5. 5. Bringing 21st Century Collaboration to a Retail World Just like many shoppers are using the Internet and social media to enhance their buying experi- ence, retailers are starting to leverage the power of internal social communication to improve cus- tomer loyalty and their brand. 69% of retail companies are adopting social technology. Retailers are using private enterprise social networks to collaborate with employees both at headquarters and their stores. The social technology enables previously distributed employees, many without corporate email ad- dresses, to engage with each other. Better store-to-store collaboration allows them to share ideas for floor layouts, product placement, best practices for dealing with customer issues and so forth. Store managers can collaborate on out-of stock items and shorten the response time for customer needs. In addition, a private social network improves corporate communications. Rather than receive one-way newsletters, employees receive messages from within their social feed and can respond with questions in a more transparent manner, reducing the overlap and overload of emails directed to the corporate communications team. Employees learn about the latest product promotions, discuss new product lines and view high quality images of upcoming displays (which can also be enabled through CMS integration). 4 “ tibbr enables us to quickly connect people with the colleagues and information they need. Being able to subscribe to subjects within tibbr is a powerful way to stay current on the topics you care about most.”—Macy’s Chief Information Officer, Larry Lewark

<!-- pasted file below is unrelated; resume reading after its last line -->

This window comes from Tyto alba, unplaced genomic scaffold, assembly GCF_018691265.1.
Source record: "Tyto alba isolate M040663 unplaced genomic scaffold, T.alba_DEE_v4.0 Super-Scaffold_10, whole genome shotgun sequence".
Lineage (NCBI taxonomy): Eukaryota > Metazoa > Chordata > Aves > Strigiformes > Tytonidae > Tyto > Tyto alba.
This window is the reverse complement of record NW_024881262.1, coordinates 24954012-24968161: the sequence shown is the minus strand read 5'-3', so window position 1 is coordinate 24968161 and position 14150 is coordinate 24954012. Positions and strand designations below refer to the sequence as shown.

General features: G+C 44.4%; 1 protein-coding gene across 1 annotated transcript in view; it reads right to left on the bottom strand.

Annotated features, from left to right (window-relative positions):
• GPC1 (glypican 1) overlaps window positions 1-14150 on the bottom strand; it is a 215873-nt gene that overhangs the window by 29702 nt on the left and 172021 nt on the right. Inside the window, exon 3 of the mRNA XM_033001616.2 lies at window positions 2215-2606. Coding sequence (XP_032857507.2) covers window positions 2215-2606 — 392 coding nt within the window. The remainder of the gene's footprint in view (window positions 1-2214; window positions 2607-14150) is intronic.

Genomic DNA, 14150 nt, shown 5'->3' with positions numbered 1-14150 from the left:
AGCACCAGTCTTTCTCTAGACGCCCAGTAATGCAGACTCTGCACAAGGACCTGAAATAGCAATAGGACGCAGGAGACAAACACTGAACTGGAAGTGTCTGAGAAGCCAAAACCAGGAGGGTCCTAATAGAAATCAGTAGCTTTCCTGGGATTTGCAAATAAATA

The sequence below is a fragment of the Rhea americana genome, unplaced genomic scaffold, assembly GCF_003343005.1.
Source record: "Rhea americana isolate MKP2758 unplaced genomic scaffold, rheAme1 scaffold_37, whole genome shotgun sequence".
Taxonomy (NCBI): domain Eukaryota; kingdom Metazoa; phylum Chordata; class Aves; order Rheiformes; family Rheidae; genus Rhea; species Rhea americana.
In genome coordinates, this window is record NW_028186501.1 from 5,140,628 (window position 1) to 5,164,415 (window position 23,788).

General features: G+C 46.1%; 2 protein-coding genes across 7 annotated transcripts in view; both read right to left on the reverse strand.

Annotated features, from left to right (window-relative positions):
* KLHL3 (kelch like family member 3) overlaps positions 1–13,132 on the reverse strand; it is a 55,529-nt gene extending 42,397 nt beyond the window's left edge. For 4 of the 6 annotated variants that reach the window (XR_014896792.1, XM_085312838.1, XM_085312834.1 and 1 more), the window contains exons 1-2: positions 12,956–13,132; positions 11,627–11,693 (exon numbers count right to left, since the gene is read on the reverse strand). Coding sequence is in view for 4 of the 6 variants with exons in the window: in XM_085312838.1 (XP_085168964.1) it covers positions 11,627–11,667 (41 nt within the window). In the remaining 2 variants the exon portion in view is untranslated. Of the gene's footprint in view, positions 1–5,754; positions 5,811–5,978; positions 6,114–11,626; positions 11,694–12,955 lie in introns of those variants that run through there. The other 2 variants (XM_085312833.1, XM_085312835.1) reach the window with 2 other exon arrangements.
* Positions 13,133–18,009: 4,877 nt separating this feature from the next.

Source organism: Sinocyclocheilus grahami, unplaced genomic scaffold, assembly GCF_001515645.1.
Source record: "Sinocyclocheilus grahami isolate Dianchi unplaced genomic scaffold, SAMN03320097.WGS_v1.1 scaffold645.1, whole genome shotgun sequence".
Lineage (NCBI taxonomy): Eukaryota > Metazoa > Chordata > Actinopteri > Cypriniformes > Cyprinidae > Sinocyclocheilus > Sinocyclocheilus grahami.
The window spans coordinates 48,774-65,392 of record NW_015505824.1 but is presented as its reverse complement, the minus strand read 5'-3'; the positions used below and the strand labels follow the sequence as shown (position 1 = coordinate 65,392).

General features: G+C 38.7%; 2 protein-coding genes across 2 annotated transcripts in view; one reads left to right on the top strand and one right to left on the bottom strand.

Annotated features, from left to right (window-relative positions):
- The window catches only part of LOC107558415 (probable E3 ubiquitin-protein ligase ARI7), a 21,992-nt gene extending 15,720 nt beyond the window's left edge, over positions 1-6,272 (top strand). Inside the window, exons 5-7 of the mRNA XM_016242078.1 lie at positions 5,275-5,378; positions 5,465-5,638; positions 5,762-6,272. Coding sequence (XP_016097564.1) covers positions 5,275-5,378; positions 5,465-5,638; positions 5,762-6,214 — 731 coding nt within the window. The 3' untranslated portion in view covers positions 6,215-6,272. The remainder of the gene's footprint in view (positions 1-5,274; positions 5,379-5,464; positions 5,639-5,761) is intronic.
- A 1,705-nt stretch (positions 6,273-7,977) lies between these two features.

6. 6. Macy’s, a 167,000-employee North American retail chain with 798 locations, uses the tibbr en- terprise social networking platform to increase collaboration and provide relevant information to employees. “tibbr enables us to quickly connect people with the colleagues and information they need,” says Larry Lewark, Macy’s Chief Information Officer. “Being able to subscribe to subjects within tibbr is a powerful way to stay current on the topics you care about most.” Along with the development of social media, BYOD is making significant inroads in the retail and business world. Retail employees can use their mobile devices to access company updates from their enterprise social mobile app. Plus, they can share pictures and ideas for ways to improve product displays and more. At a food production company, for example, an employee provided feedback on a product label to the packaging team, and it was incorporated in time for the next shipment. Ideation and innovation can occur throughout the organization. When it comes to reinventing retail, especially in the new digital age, enterprise social networking works as a central place for brainstorming and sharing ideas as well as connecting employees from anywhere. By leveraging the collective knowledge of employees, ideas go to market faster, help- ing companies stay ahead of the competition, discover new ways to satisfy customers and build deeper brand experiences. sources Multichannel Retail Redefined. Gartner. 2010. http://www.junctionsolutions.com/files/documents/Gartner_MultichannelRetailRedefined.pdf The Dawn of Mobile Influence – Discovering the Value of Mobile in Retail. Deloitte. 2012. http://www.deloitte.com/assets/Dcom-UnitedStates/Local%20Assets/Documents/RetailDistribution/us_retail_Mobile-Influence-Factor_062712.pdf Unified Communication Industry Study. Forrester Research. 2006. http://www.cisco.com/en/US/prod/collateral/voicesw/ps6882/ps6884/prod_white_paper0900aecd80424544.pdf Death of a Salesman: Technologies Threat to Retail Jobs. Atlantic Monthly. June 2013. http://www.theatlantic.com/magazine/archive/2013/06/death-of-the-salesmen/309309/ 5